His on-air antics infuriated authorities, including the FCC, which was not amused when he phoned a fast-food outlet and ordered 1,200 hamburgers and requested a bizarre array of toppings. The gag resulted in a ruling that deejays must identify themselves when making on-air calls. The clash with government authority, not surprisingly, boosted his ratings, and KXOA was No. 1 in Sacramento while he was there.

Imus is survived by his wife, Deirdre; sons Wyatt and Lt. Zachary Don Cates; and daughters Nadine, Ashley, Elizabeth and Toni.

“Don loved and adored Deirdre, who unconditionally loved him back, loved spending his time watching Wyatt become a highly skilled, champion rodeo rider and calf roper and loved and supported Zachary, who first met the Imus family at age 10 when he participated in the Imus Ranch program for kids with cancer, having battled and overcome leukemia, eventually becoming a member of the Imus family and Don and Deirdre’s second son,” his family said in a statement.

The family will hold a private service in the coming days and asks for donations to be made to the Imus Ranch Foundation.

Revenue train kept rolling all year long for Salesforce

Salesforce turned 20 this year, and the most successful pure enterprise SaaS company ever showed no signs of slowing down. Consider that the company finished the year on an $18 billion run rate, rushing toward its 2022 revenue goal of $20 billion. Oh, and it also spent a tidy $15.7 billion to buy Tableau this year in the most high-profile and expensive acquisition it’s ever made.

Co-founder, chairman and CEO Marc Benioff published a book called Trailblazer about running a socially responsible company, and made the rounds promoting it. In fact, he even stopped by TechCrunch Disrupt in San Francisco in September, telling the audience that capitalism as we know it is dead. Still, the company announced it was building two more towers in Sydney and Dublin.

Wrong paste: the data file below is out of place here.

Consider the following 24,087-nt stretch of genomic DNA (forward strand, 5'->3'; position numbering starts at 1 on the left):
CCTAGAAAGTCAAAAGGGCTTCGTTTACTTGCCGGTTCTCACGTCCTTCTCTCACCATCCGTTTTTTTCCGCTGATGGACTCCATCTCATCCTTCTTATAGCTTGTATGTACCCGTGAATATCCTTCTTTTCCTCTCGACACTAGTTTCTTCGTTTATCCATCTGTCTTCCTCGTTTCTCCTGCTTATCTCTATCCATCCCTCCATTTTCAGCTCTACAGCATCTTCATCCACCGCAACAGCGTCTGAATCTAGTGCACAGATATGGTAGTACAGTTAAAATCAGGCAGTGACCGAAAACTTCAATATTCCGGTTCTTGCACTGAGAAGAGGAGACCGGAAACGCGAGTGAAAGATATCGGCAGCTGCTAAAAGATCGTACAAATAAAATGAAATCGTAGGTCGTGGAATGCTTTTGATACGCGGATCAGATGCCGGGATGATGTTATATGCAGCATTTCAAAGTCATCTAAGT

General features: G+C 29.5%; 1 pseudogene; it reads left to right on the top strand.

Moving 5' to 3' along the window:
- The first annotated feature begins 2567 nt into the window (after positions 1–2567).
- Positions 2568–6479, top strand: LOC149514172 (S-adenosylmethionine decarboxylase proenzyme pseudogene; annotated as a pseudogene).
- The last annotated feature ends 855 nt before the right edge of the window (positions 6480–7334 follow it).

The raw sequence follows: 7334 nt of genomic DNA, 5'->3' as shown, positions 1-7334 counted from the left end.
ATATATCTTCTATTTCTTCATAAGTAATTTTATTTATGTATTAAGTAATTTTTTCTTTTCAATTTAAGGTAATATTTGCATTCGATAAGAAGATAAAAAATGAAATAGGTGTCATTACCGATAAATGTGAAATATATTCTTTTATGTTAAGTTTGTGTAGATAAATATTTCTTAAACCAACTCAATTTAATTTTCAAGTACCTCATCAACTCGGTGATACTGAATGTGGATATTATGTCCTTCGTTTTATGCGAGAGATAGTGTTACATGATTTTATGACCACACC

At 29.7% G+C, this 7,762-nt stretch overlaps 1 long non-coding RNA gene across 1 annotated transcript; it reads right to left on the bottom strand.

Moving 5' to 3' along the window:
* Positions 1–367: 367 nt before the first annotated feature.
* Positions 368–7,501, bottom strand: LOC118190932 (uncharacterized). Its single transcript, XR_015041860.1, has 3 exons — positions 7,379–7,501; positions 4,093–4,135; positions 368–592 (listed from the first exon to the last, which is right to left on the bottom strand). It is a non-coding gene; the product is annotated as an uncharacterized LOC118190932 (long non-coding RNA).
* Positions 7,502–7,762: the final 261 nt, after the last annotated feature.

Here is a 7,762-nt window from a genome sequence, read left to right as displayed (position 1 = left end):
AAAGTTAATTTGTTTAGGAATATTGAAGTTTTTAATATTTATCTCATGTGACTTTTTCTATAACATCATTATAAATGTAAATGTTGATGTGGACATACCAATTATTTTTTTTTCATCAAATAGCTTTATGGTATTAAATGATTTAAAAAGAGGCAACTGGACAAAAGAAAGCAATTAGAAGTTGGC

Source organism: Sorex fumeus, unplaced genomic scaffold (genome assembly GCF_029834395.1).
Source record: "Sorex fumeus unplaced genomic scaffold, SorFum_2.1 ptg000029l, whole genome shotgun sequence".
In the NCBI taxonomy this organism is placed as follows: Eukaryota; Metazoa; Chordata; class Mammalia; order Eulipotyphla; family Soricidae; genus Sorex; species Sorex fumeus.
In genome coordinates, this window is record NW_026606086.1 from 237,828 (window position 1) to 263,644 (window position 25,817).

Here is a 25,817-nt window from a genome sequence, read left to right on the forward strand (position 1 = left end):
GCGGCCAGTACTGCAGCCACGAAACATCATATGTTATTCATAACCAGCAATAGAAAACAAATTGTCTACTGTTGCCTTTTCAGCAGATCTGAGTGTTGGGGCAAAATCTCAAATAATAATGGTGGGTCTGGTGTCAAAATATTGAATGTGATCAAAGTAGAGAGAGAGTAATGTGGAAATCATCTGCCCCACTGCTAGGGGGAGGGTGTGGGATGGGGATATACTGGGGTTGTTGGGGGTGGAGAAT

It also promoted Bret Taylor just last week, who could be in line as heir apparent to Benioff and co-CEO Keith Block whenever they decide to retire. The company closed the year with a bang with a $4.5 billion quarter. Salesforce, for the most part, has somehow been able to balance Benioff’s vision of responsible capitalism while building a company makes money in bunches, one that continues to grow and flourish, and that’s showing no signs of slowing down anytime soon.

All aboard the gravy train

The company just keeps churning out good quarters. Here’s what this year looked like:

How to Create Facebook Video Ads in Minutes: Tips For Beginners

Facebook video ads are an essential part of any business’ social media toolkit. According to Wyzowl, people recall just 20% of the information they read compared to 80% when info is presented in more visual formats. This largely explains the rise of self-directed learning on Youtube.

We’re at an age where every marketer knows videos are important. But not every marketer knows yet that videos are surprisingly easy to make. You might think good video content requires professional gear, complex software, and a big budget — but that’s not the case.

It’s true that making a video ad used to mean hiring a scriptwriter, director, actors, and camera crew — then paying for professional editing on top of that. But advances in technology have changed all that. There are now very simple and inexpensive ways you can do that.

Here how to create Facebook video ads in minutes:

how to create facebook video ads

Take advantage of stock footage and audio